NASA Announces Drilling Site on the Moon: Times Of Nation
The Moon is about to become a busy place. NASA recently announced a landing site for Intuitive Machines’ Nova C lander, near Shackleton Crater in the Moon’s south pole region. The lander will carry NASA’s Polar Resources Ice-Mining Experiment (PRIME 1) mission set for late 2022.
The site is on the “Shackleton connecting ridge,” which connects De Gerlache Crater to Shackleton Crater. The 2020 Lunar Science Surface Workshop highlighted this site as a prime location for finding volatiles and conducting science.
The south pole site affords enough sunlight for a 10-day mission for the solar-powered lander and its payloads, including its Trident drill. It also offers clear line-of-sight communication with Earth, as well as access to permanently shadowed craters. This access is key, as the craters may possess water-ice deposits.
“PRIME-1 is permanently attached to Intuitive Machines’ Nova-C lander, and finding a landing location where we might discover ice within three feet of the surface was challenging,” says Jackie Quinn (NASA-KSC) in a recent press release. “We needed to find a ‘Goldilocks’ site that gets just enough sunlight to meet mission requirements, while also being a safe place to land with good Earth communications.”
The site selection was based off maps of possible water-ice detections, produced by NASA’s Lunar Prospector in the 1990s. Additional data came from the Lunar Crater Observation Sensing Satellite (LCROSS) impactor mission and India’s Chandrayaan 1 orbiter.
This will be the second Moon mission for the Nova C lander; the first, planned for early 2022, will carry NASA instruments to a nearside spot between Mare Crisium and Mare Serenitatis. The Nova C lander was developed under NASA’s Commercial Lunar Payload Services program. The carrier rocket for both missions will be a SpaceX Falcon 9 rocket.
One Lander, Three Missions
PRIME 1 is one of three payloads that the Nova C lander will carry. It consists of a spectrometer and a lunar regolith drill, called The Regolith Ice Drill for Exploring New Terrain (Trident). Trident is a meter (three feet) long, built to extract lunar regolith and deposit it on the surface for analysis by a separate instrument, the Mass Spectrometer Observing Lunar Operations instrument (MSolo).
The lander will also carry a small rover (the Mobile Autonomous Prospecting Platform, or MAPP) developed by the technology company Lunar Outpost. The rover will venture a mile away from the lander and demonstrate a remote 4G/LTE communications network fielded by Nokia Labs. This relay, from rover to lander to Earth, will serve as a proof-of-concept for a powerful, space-hardened network that astronauts could one day use to transmit high-definition video in real time on the lunar surface.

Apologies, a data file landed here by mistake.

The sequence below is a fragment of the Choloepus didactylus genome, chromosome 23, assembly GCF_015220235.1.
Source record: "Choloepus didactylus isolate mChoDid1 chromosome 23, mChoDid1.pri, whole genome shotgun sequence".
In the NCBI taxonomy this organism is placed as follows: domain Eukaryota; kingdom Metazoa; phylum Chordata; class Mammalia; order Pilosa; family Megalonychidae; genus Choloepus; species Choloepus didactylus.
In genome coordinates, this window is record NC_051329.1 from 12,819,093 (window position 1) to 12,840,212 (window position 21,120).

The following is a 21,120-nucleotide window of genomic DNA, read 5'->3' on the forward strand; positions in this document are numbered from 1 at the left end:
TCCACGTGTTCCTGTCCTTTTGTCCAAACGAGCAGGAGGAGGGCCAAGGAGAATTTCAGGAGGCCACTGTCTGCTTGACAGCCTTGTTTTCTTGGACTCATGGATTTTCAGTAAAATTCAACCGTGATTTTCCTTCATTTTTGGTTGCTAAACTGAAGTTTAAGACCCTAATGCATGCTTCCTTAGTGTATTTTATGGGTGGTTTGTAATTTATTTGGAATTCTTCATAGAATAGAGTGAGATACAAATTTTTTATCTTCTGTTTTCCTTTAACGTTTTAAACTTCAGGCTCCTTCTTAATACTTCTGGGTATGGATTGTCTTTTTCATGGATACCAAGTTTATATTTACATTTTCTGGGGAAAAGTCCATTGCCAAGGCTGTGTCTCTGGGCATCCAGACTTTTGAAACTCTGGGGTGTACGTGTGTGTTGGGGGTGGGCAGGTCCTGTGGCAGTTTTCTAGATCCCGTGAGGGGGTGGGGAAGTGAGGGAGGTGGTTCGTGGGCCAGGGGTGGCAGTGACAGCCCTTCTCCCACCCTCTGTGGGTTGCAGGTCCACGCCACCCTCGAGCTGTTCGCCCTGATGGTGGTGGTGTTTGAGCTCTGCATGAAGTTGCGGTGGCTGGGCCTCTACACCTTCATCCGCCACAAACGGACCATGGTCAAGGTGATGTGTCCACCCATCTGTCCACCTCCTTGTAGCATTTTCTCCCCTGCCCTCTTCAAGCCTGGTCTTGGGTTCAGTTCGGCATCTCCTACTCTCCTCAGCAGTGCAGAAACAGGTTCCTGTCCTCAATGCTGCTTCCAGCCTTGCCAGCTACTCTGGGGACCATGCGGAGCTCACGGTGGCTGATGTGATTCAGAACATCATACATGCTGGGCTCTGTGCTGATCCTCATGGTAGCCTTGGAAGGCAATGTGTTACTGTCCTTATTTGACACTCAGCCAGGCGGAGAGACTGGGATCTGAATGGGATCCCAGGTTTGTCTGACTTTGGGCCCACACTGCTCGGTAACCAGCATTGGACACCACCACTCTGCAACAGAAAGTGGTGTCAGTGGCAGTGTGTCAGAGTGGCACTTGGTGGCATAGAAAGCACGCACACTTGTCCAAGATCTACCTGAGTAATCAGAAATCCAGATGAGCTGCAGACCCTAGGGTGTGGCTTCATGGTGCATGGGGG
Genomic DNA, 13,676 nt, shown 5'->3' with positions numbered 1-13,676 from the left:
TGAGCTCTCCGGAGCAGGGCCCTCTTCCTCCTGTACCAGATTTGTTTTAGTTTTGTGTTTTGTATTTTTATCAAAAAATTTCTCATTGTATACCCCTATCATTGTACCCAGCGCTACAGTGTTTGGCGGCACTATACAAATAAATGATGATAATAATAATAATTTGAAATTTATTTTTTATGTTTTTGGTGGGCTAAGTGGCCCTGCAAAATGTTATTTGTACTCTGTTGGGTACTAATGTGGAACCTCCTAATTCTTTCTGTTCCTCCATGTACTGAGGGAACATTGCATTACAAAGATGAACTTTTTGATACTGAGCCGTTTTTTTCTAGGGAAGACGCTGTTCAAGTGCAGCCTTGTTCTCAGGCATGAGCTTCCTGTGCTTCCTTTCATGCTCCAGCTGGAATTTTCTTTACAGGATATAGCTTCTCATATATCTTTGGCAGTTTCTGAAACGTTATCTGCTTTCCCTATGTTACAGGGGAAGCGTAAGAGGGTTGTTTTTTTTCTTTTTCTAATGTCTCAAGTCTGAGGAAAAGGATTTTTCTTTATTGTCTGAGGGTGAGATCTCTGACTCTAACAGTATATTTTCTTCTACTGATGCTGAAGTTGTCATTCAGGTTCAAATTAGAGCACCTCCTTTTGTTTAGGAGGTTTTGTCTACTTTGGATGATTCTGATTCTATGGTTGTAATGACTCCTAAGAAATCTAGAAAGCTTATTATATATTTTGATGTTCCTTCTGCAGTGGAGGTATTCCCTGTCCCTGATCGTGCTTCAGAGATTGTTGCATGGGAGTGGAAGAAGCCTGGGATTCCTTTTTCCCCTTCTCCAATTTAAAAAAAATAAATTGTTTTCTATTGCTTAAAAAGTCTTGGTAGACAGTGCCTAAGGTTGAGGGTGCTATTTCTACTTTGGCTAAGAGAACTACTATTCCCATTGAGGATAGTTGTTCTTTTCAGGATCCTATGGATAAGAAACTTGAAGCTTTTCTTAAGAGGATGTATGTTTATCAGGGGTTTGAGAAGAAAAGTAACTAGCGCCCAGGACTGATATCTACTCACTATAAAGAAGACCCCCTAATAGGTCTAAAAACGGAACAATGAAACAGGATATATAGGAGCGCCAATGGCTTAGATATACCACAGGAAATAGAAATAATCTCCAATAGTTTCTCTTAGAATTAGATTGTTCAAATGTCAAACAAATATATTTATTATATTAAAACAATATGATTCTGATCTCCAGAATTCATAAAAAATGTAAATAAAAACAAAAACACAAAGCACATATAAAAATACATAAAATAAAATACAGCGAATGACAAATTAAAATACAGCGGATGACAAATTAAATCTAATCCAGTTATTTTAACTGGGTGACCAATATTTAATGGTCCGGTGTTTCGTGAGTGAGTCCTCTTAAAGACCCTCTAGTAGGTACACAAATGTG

The final payload aboard the lander is the Micro-Nova, a mini-vehicle developed as part of NASA’s Tipping Point program, which encourages new milestone-based technologies. The Micro-Nova will scout permanently shadowed regions while carrying up to 1-kg payload, venturing out 2.4 km from the landing site using thrusters.
The South Pole region of the Moon will get busy in general, as NASA’s VIPER (Volatiles Investigation Polar Exploration Rover) mission will also land at Nobile crater in 2023. Like IM-2, considerations for the landing site were made looking at solar power utilization, line-of-sight communications with Earth, and accessibility to permanently shadowed regions for sampling. IM-2’s site is, however, much more ambitious, as it lies less than a degree in latitude from the lunar south pole.
The Moon in 2022
Lunar exploration gets underway in earnest in 2022. No less than 15 lunar missions from 9 countries are planned, some of which will hitch a ride with Astrobotic’s Peregrine lunar lander.
Also, watch for the inaugural launch of SLS rocket in February 2022, which will also carry 10 CubeSats, most of them Moonbound. Early next year will also see the launch of the CAPSTONE lunar orbiter, a pathfinder mission for the crewed Lunar Gateway station.
The next few years promise to be exciting ones for lunar exploration.
(News Source :Except for the headline, this story has not been edited by Times Of Nation staff and is published from a skyandtelescope.org feed.)
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